Wright Stuff C

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CrayolaCrayon
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Re: Wright Stuff C

Postby CrayolaCrayon » October 16th, 2019, 6:26 pm



Then later we saw a SO 2019 plane flying 4'25"!
:)
Wright Stuff National Runner-up 2019
USA F1D Team 2020

lechassin
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Re: Wright Stuff C

Postby lechassin » October 17th, 2019, 7:29 am

I see your avatar and your sig ;)

Since you flew almost twice as long the "good" flyers last year, I'm not ruling out that this year you will fly between 2 1/2 and 3 minutes :shock:

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CrayolaCrayon
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Re: Wright Stuff C

Postby CrayolaCrayon » October 17th, 2019, 7:31 am

I see your avatar and your sig ;)

Since you flew almost twice as long the "good" flyers last year, I'm not ruling out that this year you will fly between 2 1/2 and 3 minutes :shock:
Chuck's kids and I have a late start. We've been doing F1D for the past 4 months :P
Wright Stuff National Runner-up 2019
USA F1D Team 2020

coachchuckaahs
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Re: Wright Stuff C

Postby coachchuckaahs » October 17th, 2019, 8:47 am

A big change this year will be that we cannot go for a "safe" flight and then go for broke. Both flights will count under the bonus system. That may change things. As Andrew notes, we have not started yet (though we have discussed design options), and have a lot to do in upcoming months. Our Regions are in January, so time to get to work! Between State and Nationals, if we make it that far, we will have a time out for Worlds, as well as Eager AZ competition (AMA). I have no idea how we will get it all done.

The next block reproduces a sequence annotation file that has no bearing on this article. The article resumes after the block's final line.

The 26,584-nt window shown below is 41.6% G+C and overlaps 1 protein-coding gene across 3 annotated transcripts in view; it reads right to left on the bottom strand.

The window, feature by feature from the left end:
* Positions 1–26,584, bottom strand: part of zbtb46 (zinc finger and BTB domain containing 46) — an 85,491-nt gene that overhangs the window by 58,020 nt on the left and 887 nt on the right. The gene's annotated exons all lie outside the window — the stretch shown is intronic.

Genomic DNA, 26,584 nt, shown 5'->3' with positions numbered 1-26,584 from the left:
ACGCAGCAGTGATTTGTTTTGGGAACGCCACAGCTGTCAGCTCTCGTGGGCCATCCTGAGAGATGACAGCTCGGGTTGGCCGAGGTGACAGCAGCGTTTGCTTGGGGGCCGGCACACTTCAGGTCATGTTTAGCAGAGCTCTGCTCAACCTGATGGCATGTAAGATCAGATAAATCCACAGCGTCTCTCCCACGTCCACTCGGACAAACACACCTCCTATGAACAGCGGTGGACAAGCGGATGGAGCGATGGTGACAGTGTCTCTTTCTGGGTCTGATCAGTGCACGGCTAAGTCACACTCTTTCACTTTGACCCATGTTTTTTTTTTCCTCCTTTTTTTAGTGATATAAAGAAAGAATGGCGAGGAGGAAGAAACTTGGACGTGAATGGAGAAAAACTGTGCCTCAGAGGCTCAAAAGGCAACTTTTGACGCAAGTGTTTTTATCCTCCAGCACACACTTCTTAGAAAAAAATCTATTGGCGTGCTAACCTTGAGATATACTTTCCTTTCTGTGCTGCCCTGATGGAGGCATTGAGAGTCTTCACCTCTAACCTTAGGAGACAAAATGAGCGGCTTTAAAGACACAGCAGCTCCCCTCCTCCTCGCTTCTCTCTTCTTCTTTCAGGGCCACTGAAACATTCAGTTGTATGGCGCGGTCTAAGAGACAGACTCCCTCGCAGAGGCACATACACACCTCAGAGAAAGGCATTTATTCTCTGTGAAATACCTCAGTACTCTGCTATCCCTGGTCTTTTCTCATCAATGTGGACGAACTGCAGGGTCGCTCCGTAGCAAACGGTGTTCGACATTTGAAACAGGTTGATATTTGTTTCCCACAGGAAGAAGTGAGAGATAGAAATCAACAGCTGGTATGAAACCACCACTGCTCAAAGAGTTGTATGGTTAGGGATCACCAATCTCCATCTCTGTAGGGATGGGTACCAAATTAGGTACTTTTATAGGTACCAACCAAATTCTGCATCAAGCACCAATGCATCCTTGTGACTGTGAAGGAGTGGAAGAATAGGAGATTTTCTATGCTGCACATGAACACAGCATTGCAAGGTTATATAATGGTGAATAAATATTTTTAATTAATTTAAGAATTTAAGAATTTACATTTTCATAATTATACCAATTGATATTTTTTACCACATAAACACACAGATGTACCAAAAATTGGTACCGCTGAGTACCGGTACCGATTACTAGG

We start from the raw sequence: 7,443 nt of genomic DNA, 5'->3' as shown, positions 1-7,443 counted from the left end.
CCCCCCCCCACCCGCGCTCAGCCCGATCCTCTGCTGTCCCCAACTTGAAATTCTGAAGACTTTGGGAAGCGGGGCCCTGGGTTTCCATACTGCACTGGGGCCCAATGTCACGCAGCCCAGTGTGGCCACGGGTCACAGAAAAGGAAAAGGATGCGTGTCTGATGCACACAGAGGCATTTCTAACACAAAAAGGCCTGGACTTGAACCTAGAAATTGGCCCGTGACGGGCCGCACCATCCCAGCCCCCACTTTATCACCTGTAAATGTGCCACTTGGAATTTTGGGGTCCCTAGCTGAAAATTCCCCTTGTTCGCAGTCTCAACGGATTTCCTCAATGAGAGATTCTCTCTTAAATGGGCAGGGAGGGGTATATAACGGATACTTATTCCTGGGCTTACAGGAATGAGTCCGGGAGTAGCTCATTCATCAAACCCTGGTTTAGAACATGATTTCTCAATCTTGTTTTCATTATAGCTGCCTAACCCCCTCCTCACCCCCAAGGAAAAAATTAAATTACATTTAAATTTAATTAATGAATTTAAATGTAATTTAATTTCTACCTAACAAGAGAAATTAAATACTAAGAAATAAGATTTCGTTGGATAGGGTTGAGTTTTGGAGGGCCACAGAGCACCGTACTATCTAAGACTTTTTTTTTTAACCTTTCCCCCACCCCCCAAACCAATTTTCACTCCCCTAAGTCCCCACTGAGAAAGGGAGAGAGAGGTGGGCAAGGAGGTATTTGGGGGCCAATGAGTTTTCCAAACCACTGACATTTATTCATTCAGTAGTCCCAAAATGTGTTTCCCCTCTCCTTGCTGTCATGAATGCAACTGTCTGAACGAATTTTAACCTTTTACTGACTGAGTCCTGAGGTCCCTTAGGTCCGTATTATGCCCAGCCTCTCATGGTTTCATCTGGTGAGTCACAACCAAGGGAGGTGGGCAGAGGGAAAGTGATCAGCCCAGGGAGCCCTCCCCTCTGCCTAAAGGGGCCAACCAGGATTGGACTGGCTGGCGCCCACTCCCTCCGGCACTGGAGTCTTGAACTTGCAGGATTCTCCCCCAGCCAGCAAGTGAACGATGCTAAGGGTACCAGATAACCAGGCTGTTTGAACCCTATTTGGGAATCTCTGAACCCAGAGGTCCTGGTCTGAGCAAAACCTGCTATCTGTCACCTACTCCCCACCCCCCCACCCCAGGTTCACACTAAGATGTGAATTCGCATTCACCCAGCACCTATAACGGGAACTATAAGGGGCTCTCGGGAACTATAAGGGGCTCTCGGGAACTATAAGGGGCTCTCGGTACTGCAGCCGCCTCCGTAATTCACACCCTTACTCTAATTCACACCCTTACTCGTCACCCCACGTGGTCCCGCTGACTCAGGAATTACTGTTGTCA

As in other years, first step is a decent flying plane. You have that now. The rest of your time will be spent optimizing trim (sounds like good progress), and then optimizing rubber and prop. Keep a detailed log, look for trends, and optimize. We usually attain 300-400 flights or more, and regularly review the logs. The fact that you are in the gym already is a huge advantage.

If something is clearly indicated to be deficient in the plane design, you may need a new plane or components. But generally, if hte plane is well constructed, it comes down to trim, rubber, and props.

Coach Chuck
Coach, Albuquerque Area Home Schoolers Flying Events
Nationals Results:
2016 C WS 8th place
2018 B WS 2nd place
2018 C Heli Champion
2019 B ELG 3rd place
2019 C WS Champion
AMA Results: 3 AAHS members qualify for US Jr Team in F1D, 4 new youth senior records

lechassin
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Re: Wright Stuff C

Postby lechassin » October 17th, 2019, 9:02 am

I hope our design ideas are good and that we don't need to start over. Hearing/seeing that others have similar potential with monoplanes, two-bladed props, etc... does make me wonder.

But at the very least, our plane isn't disgraceful :D

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xiangyu
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Re: Wright Stuff C

Postby xiangyu » October 18th, 2019, 9:15 am

I hope our design ideas are good and that we don't need to start over. Hearing/seeing that others have similar potential with monoplanes, two-bladed props, etc... does make me wonder.

But at the very least, our plane isn't disgraceful :D
I think bi-plane and mono-planes each have their advantages and disadvantages. As coach Chuck said, the most important part is testing the plane. As long as the plane is decently flying (I think yours looks great), then it's probably fine. So I suggest continuing using the plane you have since it works great and focus on playing around with rubber width, propeller, and other minor tweaks. At the same time you could try out the monoplane designs but I wouldn't focus too much on it.

Xiangyu
2020 Events: Wright Stuff, Gravity Vehicle. Machines, Circuit Lab, Boomilever, Ping-Pong Parachute, WIDI

Inv.1/Inv.2/Reg
WS:
WIDI:
Boom:
Circuit:

Medal Count: 2
East Grand Rapids High School, Michigan

lechassin